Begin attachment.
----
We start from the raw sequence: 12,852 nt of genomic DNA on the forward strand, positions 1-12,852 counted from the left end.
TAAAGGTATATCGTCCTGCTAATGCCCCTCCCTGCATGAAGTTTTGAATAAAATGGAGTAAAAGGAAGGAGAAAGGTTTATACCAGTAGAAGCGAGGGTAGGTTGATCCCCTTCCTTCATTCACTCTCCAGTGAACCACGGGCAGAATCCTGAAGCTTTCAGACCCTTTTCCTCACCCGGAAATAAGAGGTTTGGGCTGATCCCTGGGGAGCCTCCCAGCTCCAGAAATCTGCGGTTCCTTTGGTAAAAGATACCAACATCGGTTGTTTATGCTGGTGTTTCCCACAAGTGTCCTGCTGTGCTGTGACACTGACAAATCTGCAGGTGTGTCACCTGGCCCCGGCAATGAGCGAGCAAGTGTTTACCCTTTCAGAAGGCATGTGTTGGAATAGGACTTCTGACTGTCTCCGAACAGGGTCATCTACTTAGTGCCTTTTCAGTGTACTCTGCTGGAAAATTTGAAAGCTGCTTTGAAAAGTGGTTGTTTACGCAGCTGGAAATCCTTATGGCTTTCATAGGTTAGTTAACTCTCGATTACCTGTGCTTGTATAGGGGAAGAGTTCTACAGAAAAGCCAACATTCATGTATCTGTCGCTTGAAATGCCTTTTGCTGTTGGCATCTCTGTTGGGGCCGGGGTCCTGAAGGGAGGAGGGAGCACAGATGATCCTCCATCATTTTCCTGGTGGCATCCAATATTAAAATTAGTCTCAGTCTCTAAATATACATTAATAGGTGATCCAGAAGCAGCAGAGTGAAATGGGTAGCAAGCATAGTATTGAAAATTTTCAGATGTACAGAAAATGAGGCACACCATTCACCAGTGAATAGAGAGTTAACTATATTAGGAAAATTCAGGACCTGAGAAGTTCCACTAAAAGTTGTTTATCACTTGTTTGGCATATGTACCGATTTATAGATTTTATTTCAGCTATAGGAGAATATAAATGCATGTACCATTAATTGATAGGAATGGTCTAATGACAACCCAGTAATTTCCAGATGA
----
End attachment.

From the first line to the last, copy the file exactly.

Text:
We start from the raw sequence: 12,852 nt of genomic DNA on the forward strand, positions 1-12,852 counted from the left end.
TAAAGGTATATCGTCCTGCTAATGCCCCTCCCTGCATGAAGTTTTGAATAAAATGGAGTAAAAGGAAGGAGAAAGGTTTATACCAGTAGAAGCGAGGGTAGGTTGATCCCCTTCCTTCATTCACTCTCCAGTGAACCACGGGCAGAATCCTGAAGCTTTCAGACCCTTTTCCTCACCCGGAAATAAGAGGTTTGGGCTGATCCCTGGGGAGCCTCCCAGCTCCAGAAATCTGCGGTTCCTTTGGTAAAAGATACCAACATCGGTTGTTTATGCTGGTGTTTCCCACAAGTGTCCTGCTGTGCTGTGACACTGACAAATCTGCAGGTGTGTCACCTGGCCCCGGCAATGAGCGAGCAAGTGTTTACCCTTTCAGAAGGCATGTGTTGGAATAGGACTTCTGACTGTCTCCGAACAGGGTCATCTACTTAGTGCCTTTTCAGTGTACTCTGCTGGAAAATTTGAAAGCTGCTTTGAAAAGTGGTTGTTTACGCAGCTGGAAATCCTTATGGCTTTCATAGGTTAGTTAACTCTCGATTACCTGTGCTTGTATAGGGGAAGAGTTCTACAGAAAAGCCAACATTCATGTATCTGTCGCTTGAAATGCCTTTTGCTGTTGGCATCTCTGTTGGGGCCGGGGTCCTGAAGGGAGGAGGGAGCACAGATGATCCTCCATCATTTTCCTGGTGGCATCCAATATTAAAATTAGTCTCAGTCTCTAAATATACATTAATAGGTGATCCAGAAGCAGCAGAGTGAAATGGGTAGCAAGCATAGTATTGAAAATTTTCAGATGTACAGAAAATGAGGCACACCATTCACCAGTGAATAGAGAGTTAACTATATTAGGAAAATTCAGGACCTGAGAAGTTCCACTAAAAGTTGTTTATCACTTGTTTGGCATATGTACCGATTTATAGATTTTATTTCAGCTATAGGAGAATATAAATGCATGTACCATTAATTGATAGGAATGGTCTAATGACAACCCAGTAATTTCCAGATGA